Ford takes car parts to a new dimension

Printing large one-piece car parts for prototyping and future production vehicles is being explored by Ford, the first car maker to pilot the Stratasys Infinite Build 3D printer.


The Stratasys Infinite Build system could be a breakthrough for vehicle manufacturing, providing a more efficient and affordable way to produce tooling, prototype parts, or components at lower volumes, like personalised car parts or specialised parts for racing cars.


Capable of printing car parts of practically any shape or length, 3D printing could have immense benefits for automotive production, including the ability to produce lighter-weight parts, which may help improve fuel efficiency. A 3D-printed spoiler, for instance, may halve the weight of its metal-cast equivalent.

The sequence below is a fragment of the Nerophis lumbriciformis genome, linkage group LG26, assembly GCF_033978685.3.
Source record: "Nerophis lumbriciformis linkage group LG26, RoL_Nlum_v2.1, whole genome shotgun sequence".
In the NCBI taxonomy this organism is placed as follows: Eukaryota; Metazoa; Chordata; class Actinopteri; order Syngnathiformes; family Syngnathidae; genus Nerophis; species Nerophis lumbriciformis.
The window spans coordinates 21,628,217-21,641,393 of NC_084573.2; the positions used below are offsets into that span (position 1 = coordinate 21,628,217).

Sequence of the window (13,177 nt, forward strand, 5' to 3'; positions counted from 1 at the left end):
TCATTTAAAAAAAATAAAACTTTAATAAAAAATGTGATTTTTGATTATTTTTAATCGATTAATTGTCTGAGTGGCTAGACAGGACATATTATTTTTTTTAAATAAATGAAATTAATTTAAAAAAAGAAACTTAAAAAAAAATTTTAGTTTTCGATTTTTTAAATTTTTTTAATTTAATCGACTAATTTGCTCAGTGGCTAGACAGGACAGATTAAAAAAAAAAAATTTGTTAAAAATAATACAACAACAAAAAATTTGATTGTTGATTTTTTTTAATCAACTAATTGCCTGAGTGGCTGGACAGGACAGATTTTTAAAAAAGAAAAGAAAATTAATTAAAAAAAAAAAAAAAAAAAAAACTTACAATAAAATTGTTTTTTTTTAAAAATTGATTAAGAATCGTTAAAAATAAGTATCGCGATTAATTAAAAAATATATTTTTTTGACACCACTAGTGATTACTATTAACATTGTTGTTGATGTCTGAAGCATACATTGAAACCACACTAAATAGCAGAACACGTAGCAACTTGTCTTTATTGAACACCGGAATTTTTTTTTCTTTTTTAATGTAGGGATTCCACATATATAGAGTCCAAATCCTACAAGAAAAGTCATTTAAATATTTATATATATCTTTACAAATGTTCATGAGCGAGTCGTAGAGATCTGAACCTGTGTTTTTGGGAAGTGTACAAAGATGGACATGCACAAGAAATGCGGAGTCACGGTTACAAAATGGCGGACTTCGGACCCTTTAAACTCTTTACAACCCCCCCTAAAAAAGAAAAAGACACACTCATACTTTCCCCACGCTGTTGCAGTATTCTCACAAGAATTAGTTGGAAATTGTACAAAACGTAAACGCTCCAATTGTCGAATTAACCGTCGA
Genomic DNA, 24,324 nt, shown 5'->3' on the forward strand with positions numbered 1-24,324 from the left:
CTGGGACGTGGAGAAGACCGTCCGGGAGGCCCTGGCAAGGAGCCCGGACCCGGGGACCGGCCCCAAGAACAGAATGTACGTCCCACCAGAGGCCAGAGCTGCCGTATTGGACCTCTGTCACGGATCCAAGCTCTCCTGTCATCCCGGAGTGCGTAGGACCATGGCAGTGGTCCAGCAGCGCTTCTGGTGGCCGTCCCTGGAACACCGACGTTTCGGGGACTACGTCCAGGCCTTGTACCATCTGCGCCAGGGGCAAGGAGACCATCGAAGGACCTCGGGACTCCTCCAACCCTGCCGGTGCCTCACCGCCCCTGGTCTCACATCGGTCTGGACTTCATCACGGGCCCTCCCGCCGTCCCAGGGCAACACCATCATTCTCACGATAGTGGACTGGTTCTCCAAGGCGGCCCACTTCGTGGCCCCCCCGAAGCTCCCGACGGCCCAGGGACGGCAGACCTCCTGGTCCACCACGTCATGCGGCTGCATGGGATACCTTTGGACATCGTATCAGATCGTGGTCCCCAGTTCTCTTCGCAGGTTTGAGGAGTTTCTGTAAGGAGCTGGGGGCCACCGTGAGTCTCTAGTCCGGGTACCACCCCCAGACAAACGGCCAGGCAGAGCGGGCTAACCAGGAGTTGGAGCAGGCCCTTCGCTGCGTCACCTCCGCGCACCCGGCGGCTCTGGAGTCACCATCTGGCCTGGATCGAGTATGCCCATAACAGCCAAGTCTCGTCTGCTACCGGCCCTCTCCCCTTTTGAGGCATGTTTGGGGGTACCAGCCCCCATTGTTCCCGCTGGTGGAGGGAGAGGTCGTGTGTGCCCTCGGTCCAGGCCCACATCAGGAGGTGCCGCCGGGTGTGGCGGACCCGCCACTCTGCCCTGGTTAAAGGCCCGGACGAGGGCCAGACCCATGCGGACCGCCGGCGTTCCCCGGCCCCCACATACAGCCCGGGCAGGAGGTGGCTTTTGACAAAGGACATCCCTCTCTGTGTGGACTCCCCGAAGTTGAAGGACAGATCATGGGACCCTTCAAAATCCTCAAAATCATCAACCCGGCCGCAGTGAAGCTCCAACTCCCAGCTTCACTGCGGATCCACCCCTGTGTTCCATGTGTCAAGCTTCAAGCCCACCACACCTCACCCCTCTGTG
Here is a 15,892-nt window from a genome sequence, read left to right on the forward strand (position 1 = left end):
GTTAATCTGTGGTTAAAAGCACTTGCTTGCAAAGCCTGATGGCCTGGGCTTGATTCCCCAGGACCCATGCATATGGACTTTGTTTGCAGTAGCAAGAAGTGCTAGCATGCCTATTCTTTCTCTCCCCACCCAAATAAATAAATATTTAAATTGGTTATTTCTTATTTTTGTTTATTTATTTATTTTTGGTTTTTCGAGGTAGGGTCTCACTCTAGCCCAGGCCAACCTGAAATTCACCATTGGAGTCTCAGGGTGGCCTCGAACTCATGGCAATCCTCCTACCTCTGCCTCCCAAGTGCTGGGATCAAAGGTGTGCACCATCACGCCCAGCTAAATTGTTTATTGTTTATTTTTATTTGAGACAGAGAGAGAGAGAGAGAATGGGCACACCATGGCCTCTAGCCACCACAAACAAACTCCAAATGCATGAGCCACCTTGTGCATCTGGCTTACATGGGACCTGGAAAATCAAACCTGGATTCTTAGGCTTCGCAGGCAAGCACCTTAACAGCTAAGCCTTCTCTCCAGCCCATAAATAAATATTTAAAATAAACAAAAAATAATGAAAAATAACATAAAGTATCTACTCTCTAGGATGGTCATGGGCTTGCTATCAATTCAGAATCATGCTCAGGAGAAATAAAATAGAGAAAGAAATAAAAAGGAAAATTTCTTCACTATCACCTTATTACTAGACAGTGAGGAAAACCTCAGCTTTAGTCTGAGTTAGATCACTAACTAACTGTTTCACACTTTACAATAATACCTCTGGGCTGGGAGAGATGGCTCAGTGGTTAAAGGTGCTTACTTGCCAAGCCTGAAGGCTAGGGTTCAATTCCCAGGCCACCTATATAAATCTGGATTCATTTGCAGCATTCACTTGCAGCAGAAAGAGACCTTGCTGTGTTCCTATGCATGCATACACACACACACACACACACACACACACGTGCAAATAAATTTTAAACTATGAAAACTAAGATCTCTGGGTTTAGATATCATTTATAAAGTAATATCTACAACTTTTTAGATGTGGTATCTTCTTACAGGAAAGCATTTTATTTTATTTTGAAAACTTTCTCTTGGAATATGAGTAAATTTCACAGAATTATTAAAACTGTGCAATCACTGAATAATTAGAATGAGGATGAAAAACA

Specifications for the part are transferred from the computer-aided design program to the printer’s computer, which analyses the design before printing one layer of material at a time – in this case, plastic – and then gradually stacking the layers into a finished 3D object.


Although 3D printing isn’t yet fast enough for high-volume production manufacturing, it is a more cost-efficient way to produce parts only needed at low volumes. In addition, when not limited by the constraints of mass production processes, components can be designed to function more efficiently.


Using traditional methods, an engineer would create a computer model of the part and wait for months for prototype tooling to be produced. With 3D printing, Ford can print the same part in days at a significantly reduced cost. For example, a prototype for a new inlet manifold could be produced over a couple of days as opposed to several months, at vastly lower cost.

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